by Annie Leibovitz (Rachel Weisz)
|Ariel by Dina Goldstein (Fallen Princesses)
by Annie Leibovitz
|Cinderella by Dina Goldstein (Fallen Princesses)|
Dina Goldstein’s photographs serve just that purpose – and well. What a force to counteract the ever-so-influential princess cartoons children are exposed to.
|Belle by Dina Goldstein (Fallen Princesses)|
|Pocahontas by Dina Goldstein (Fallen Princesses)
by Annie Leibovitz (Jessica Biel as Pocahontas)
The Disney Princesses
Do well in school, young ladies!!!
Tall boots need not be synonymous with “night life”…Observe the refreshing take on the tall boot below.
” waaaaaaaaaaaaaaaaaaaaaaah!!!!!! ”
(this rant continues…)
I’m not just sharpening my pencil and erasing words…I’ve personally spent day and night researching other sites, reading pounds and pounds of books about HTML, CSS, blogging, design, art, etc…, interviewing programmers and bloggers, and updating pre-formatted templates by learning how to read CSS and HTML codes (not my native language).
Before this project, I had no idea what “user experience” technically meant. Let’s just say I have much more respect for programmers and what they do to make sites “legible” and “pretty” to a wide range of people.
around town during the workday. We recently discovered the line “Reiss”, an actual favorite of Princess Kate Middleton’s. The tailored cut makes this dress flattering and feminine preventing that I’m-desperately-trying-to-look-older-and-more-professional “look” that I used to rock ten years ago (good bye, ugly suits!).
This dress works [pun unintended] at the office (+ blazer), after work get-togethers, or (if he’s lucky) during your date this weekend (- pumps; + strappy sandals).
|Princess Letzia of Spain & Co.|
option 2 (real-life): all-purpose black dress
cliched “Little Black Dress” is a cliche because it is undeniably a “must-have” piece that belongs in every woman’s closet. A flattering black dress,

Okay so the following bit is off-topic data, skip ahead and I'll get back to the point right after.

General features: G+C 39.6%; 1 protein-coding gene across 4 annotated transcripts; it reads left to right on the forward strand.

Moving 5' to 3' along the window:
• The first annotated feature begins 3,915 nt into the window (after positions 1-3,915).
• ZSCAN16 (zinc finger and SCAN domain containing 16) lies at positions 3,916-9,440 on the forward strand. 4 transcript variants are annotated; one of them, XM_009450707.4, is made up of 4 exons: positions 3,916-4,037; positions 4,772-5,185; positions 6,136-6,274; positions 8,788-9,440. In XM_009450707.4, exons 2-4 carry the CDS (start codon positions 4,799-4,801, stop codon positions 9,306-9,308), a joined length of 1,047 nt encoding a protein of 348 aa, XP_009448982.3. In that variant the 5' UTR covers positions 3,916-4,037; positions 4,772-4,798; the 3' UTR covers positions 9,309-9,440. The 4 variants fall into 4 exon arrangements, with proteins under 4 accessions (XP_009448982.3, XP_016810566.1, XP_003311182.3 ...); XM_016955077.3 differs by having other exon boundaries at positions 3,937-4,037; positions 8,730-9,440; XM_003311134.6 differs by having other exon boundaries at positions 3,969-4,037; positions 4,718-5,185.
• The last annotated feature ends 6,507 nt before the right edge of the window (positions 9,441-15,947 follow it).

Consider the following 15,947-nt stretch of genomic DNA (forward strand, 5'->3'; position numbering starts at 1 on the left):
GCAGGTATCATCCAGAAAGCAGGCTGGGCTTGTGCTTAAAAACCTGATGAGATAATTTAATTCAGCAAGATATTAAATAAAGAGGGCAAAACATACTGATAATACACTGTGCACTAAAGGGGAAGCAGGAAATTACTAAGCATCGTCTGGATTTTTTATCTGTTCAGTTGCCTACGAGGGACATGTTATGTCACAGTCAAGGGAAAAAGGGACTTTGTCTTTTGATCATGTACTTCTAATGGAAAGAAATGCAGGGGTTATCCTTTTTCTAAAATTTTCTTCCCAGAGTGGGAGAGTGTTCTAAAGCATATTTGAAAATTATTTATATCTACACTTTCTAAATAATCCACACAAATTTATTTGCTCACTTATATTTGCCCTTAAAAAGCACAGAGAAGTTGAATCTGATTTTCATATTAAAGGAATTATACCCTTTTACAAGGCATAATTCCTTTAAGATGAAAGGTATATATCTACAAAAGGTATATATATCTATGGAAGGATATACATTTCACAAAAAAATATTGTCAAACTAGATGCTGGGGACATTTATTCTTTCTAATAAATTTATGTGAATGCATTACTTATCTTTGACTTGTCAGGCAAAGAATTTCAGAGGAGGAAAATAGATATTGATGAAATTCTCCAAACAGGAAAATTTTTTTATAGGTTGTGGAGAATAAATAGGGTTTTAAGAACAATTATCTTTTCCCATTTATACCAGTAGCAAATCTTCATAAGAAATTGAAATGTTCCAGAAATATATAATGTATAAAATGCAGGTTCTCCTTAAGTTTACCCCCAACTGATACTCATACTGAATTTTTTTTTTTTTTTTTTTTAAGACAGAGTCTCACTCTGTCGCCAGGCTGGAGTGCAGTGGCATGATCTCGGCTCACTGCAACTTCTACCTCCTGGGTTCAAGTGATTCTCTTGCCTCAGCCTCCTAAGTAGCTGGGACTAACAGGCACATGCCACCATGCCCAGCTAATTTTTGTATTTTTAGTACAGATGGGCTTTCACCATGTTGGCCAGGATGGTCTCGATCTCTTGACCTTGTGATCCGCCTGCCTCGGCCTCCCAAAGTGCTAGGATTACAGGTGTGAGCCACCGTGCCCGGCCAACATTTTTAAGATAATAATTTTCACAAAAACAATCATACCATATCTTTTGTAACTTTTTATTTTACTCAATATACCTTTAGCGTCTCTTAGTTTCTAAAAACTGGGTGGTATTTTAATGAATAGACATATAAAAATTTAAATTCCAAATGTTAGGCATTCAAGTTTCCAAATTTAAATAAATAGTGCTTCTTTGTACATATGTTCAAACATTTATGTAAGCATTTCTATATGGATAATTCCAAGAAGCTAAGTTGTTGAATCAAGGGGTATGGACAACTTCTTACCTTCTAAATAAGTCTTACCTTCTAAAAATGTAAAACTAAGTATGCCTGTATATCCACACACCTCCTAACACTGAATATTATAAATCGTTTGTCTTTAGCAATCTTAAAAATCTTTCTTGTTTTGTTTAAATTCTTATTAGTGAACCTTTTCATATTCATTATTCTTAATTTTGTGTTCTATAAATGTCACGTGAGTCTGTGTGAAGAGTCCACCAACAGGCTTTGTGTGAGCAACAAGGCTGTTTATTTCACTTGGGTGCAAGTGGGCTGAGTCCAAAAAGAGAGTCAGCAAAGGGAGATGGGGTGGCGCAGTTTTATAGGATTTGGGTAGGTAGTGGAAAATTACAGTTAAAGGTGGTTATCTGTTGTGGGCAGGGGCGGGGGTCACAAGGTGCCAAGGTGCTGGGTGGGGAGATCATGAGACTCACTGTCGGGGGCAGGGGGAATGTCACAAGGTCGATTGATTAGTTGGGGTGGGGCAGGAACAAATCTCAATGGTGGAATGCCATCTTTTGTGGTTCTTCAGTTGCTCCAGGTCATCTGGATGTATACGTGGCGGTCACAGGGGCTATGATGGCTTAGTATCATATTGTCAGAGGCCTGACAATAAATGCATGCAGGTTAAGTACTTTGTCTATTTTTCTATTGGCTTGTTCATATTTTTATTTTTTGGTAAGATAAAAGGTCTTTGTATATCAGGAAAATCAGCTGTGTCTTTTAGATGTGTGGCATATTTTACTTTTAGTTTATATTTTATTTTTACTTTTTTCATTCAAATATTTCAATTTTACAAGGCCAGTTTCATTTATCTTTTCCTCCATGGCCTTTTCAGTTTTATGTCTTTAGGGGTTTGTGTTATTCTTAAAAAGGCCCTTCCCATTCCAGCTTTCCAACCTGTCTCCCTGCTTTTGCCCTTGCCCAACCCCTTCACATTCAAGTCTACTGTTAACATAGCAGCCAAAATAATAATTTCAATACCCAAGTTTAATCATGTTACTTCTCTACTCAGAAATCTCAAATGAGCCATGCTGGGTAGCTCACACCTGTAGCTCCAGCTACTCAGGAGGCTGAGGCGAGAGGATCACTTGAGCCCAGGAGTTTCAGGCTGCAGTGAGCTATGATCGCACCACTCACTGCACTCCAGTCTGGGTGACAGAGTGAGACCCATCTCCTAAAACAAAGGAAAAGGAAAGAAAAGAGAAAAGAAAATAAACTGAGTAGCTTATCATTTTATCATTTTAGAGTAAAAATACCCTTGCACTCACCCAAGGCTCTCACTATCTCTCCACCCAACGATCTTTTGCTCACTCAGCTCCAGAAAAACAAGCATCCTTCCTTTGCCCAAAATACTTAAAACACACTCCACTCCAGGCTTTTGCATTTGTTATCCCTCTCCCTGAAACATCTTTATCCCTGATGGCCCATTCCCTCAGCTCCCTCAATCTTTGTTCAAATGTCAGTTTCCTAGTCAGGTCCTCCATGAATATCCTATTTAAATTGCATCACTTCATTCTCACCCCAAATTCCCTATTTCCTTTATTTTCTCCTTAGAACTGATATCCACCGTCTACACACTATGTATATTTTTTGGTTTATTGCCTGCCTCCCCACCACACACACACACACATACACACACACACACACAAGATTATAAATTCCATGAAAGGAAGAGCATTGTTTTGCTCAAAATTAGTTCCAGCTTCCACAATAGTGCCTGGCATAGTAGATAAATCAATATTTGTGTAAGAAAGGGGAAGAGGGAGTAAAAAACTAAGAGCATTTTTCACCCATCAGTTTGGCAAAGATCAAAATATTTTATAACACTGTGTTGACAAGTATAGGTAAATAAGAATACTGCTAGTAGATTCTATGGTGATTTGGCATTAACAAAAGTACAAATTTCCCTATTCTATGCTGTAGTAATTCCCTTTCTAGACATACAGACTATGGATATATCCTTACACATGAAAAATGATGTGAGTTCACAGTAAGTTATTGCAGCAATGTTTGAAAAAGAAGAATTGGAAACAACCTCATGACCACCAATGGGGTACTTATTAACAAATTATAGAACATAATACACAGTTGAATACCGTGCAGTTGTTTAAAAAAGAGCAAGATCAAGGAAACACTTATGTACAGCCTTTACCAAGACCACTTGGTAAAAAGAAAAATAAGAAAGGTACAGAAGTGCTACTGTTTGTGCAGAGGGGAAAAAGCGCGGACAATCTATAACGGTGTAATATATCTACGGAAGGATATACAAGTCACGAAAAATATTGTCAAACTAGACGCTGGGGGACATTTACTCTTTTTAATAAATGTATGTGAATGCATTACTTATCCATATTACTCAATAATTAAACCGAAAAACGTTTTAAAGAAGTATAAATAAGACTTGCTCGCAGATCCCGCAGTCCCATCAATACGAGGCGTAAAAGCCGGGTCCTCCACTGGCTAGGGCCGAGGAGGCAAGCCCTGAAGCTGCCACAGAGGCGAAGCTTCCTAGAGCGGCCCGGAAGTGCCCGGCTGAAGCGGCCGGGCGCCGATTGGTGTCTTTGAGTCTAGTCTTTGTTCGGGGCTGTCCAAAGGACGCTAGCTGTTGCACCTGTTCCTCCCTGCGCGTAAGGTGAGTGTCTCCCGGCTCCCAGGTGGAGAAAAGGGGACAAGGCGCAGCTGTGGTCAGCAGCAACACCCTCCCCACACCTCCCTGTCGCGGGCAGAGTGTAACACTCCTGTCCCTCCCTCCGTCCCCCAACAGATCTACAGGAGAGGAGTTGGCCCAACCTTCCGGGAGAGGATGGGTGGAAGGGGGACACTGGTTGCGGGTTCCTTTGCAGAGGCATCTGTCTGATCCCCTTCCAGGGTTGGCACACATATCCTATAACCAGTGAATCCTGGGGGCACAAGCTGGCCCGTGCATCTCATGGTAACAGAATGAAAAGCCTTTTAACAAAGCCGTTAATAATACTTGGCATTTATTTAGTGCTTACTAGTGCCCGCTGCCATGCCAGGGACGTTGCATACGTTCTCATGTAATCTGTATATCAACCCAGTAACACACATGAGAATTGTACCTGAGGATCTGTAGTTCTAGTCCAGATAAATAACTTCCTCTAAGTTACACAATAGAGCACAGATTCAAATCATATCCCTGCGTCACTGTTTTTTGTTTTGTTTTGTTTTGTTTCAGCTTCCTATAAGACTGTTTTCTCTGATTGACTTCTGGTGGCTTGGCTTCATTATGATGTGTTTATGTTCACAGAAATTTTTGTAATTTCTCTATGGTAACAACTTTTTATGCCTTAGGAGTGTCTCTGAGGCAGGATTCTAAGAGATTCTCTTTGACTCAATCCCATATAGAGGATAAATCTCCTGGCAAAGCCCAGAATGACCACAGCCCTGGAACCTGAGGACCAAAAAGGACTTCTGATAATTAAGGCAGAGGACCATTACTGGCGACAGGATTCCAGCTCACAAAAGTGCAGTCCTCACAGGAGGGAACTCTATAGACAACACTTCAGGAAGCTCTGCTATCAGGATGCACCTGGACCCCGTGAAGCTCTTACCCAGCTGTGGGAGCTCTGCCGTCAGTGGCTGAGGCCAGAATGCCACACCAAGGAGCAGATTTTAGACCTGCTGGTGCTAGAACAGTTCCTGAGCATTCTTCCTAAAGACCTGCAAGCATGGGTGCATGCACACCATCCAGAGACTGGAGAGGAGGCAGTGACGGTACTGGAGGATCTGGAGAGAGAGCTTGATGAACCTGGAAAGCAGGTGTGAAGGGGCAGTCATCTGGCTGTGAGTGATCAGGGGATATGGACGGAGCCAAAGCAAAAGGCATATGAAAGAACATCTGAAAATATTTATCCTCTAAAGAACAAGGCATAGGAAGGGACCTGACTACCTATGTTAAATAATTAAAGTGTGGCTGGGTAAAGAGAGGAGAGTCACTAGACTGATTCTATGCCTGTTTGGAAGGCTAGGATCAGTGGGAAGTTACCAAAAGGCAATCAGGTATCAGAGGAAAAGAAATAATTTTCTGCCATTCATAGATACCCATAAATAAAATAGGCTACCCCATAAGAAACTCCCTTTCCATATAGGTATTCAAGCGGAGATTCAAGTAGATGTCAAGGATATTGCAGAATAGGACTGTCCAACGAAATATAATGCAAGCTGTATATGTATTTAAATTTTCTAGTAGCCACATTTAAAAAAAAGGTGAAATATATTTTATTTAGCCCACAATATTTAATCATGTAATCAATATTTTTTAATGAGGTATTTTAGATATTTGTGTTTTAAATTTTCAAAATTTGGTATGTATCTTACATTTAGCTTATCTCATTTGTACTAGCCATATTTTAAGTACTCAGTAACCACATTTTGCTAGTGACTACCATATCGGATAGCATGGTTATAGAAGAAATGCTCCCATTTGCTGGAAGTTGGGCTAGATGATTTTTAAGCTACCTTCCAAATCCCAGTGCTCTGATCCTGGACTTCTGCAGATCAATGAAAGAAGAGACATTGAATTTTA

or as pop-cultural fashion-themed shows call it, “the LBD” [enter Heidi
Klum], is the Swiss-army knife of your dress repertoire. Its “look” can
vary greatly just by updating the key accessories one wears with it:
shoes, handbag, jewelry, date, etc…If dresses are the solution to rushing out of the house with no time to pair separates, the “LBD” is the optimal solution for busy go-getters. Why do you think busy New Yorkers like to wear black? Efficiency.
jet-setting princess wouldn’t want to add an element of efficiency to
her dressing ritual for the [unlikely] days she’s running [a tad bit] late?
essential item for socializing princesses (whether imaginary or
legendary) is a classic cocktail dress. The dress above is another design by Reiss
which can be worn to a dinner date or dinner-party. The classic A-line
is a feminine and traditional choice creating a ladylike image (a la
our favorite Spanish princess). It’s feminine, elegant, flattering and efficient (see “option 2” above).
In conclusion, during those moments when you want to reflect regal elegance, stay towards the less ostentatious side of the frilly / not-frilly continuum.
|Fallen Princesses Exhibition|
the buy one get one free sale @ Betsey Johnson this weekend is the best time to buy quality petticoats to wear underneath A-Line dresses and skirts.
One Get One Free!!!
Below is a message from the generous and beautiful co-owner, Jennifer Cohen…
Come join us for our 1st Annual Summer Blowout Sale!
Everything 30-70% off!!!
Designers included are Helmut Lang, Elizabeth & James, J Brand, Raquel Allegra, Cynthia Vincent and many more!
One day only, don’t miss out!
Thursday June 9th 10am-6pm
238 S. Beverly Dr.
Beverly Hills, CA 90212
Sent from my Verizon Wireless BlackBerry